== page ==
How Service Automation will impact the world next year
As the year is coming to an end – and people are preparing for the Christmas holidays – it is always a good moment reflect on the year and think about the opportunities for the future. What will 2018 bring to the world, and what improvements can we make to ensure that our services are delivered faster, more reliable and more robust. One of the quotes that stuck with me is from Kevin Casey, who wrote:
Automation should be treated as an opportunity, not a boogeyman.
In many organization, service automation is still looked upon as something for that can cause problems, instead of solving them. As the early adopters of service automation noted in previous posts, the turning point towards for large scale service automation will probably come in 2018. Therefore, here is our list of predictions on how service automation will impact the world in 2018.
A better User Experience
Organisations that deliver automated services generally outperform their competitors in terms of speed and User Experience. Key condition for achieving this better User Experience is that the service is robust, simple to use and and greatly speeds up a repetitious process. The booking process of services, for example, always provides a superior user experience when compared to ‘traditional’ booking processes. Think about reserving table, ordering taxi’s or booking flights or hotels. Does it even occur to you to pick up the phone and call anyone? Service Automation has proliferated greatly with companies that were able that automated booking processes for a variety of services. Successful examples include Booking.com, Uber, Grab. And the battle for the best User Experience has only just begun.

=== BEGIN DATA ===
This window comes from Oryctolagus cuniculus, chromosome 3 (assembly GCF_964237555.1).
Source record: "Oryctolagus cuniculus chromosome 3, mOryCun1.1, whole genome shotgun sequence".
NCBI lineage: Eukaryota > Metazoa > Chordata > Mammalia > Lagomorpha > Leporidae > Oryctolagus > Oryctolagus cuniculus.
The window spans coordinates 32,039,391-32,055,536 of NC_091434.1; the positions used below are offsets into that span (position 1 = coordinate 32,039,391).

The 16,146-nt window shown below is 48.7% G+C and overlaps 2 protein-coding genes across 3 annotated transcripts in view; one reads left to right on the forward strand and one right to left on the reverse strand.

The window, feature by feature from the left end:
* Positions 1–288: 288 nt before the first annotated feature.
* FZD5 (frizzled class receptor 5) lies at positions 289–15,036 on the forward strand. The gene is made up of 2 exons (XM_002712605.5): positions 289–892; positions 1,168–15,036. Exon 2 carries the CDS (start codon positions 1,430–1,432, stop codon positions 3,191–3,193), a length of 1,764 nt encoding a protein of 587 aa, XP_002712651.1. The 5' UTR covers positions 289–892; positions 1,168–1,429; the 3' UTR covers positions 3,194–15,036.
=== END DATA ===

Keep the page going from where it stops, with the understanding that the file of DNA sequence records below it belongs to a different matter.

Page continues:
A better Process
Organisations that deliver automated services are forced to rethink their service delivery model. Although this pressure sounds as something negative, in practice it can be quite an enlightening experience. Automated services ultimately need to be scripted into workflows and code, which means that the process should be unambiguous and simple to understand. Redesigning the a process into an automated service requires the construction of a Service Automation Blueprint that explains exactly where an service starts and where it ends. It makes a service more simple, and frequently a lot better than the process from complex other providers. Think about the first time you set up a Gmail account… was this a very difficult process? Now think about the process of requesting a new mailbox in your organization. Unless you are one of the lucky few, you will probably see the point why a simple process is frequently a better process.
A better Workforce
Nobody – and we mean literally nobody – likes to do monotonous repetitive tasks. Ask around at any service centre which employees enjoy resetting passwords or granting access. Not many hands will rise. People in service delivery roles frequently enjoy helping user or customers out with more complex questions, which will be perceived as valuable by their clients. By automating repetitive tasks, organisations free up more time for employees to deal with complex issues and questions. Not only will this increase the satisfaction of the end user, but also definitely increase the overall happiness of the service provider workforce.
A better Bottom Line
Service Automation is most frequently used in Enterprises to automate low-risk repetitive tasks. Thinks like activating a new employee, booking a meeting rooms or requesting the provisioning of a new server. All the things that would be a waste of time for humans to day, and that computers can do better, faster and with less errors. Organisations that can replace unnecessary labour with service automation have a positive business case within a few months up to a few years. Whereas this topic is exactly the point that most opponents are making, it can also be argued that companies that deliver automated services have a better bottom line and therefore more opportunities to make investments that increase the the number of jobs.